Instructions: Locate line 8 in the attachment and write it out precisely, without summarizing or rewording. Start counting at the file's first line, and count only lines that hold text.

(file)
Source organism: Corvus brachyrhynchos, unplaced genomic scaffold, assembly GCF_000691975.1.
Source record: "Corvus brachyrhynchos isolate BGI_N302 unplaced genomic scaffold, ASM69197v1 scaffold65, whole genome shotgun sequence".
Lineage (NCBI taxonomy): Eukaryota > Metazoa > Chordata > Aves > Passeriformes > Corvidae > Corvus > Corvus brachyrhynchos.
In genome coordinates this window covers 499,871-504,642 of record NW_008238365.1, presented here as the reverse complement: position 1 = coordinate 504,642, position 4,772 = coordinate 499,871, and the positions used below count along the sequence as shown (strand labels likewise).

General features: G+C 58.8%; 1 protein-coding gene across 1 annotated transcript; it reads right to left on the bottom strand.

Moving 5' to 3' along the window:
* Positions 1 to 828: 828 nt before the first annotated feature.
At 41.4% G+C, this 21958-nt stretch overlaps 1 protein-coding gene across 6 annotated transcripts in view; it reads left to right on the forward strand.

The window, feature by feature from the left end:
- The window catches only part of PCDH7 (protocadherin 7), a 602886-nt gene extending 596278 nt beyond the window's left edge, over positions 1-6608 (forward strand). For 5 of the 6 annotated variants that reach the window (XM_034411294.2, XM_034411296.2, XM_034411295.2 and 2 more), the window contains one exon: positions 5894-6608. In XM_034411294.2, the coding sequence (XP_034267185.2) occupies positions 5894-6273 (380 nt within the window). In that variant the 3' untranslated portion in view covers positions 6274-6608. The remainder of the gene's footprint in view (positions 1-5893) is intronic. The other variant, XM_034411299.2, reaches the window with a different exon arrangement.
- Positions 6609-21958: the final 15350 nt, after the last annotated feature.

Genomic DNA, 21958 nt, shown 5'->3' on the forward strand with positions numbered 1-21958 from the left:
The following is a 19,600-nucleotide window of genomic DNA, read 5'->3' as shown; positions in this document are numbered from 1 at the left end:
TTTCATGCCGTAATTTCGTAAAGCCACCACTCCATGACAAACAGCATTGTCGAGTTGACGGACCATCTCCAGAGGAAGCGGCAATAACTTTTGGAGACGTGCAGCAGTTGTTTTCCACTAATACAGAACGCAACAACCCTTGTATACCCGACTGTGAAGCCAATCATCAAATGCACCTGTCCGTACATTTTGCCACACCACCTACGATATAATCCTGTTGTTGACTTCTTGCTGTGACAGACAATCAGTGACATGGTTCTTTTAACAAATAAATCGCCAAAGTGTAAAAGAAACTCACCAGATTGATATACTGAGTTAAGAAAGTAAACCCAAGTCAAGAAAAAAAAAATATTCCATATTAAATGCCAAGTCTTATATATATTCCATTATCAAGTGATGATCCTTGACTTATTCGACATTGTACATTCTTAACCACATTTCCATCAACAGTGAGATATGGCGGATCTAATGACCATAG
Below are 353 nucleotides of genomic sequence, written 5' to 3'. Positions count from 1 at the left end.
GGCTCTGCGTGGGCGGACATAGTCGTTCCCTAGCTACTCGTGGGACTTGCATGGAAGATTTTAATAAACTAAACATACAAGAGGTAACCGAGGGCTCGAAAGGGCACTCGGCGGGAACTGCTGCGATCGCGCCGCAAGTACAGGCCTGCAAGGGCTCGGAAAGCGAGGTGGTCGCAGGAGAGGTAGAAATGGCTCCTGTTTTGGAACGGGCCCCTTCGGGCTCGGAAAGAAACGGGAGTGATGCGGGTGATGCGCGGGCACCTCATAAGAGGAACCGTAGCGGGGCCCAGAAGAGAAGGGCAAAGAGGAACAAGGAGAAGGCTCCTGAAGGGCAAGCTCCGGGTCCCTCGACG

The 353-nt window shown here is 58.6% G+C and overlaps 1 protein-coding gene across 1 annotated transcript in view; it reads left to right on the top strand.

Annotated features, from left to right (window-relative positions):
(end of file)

At 41.4% G+C, this 21958-nt stretch overlaps 1 protein-coding gene across 6 annotated transcripts in view; it reads left to right on the forward strand.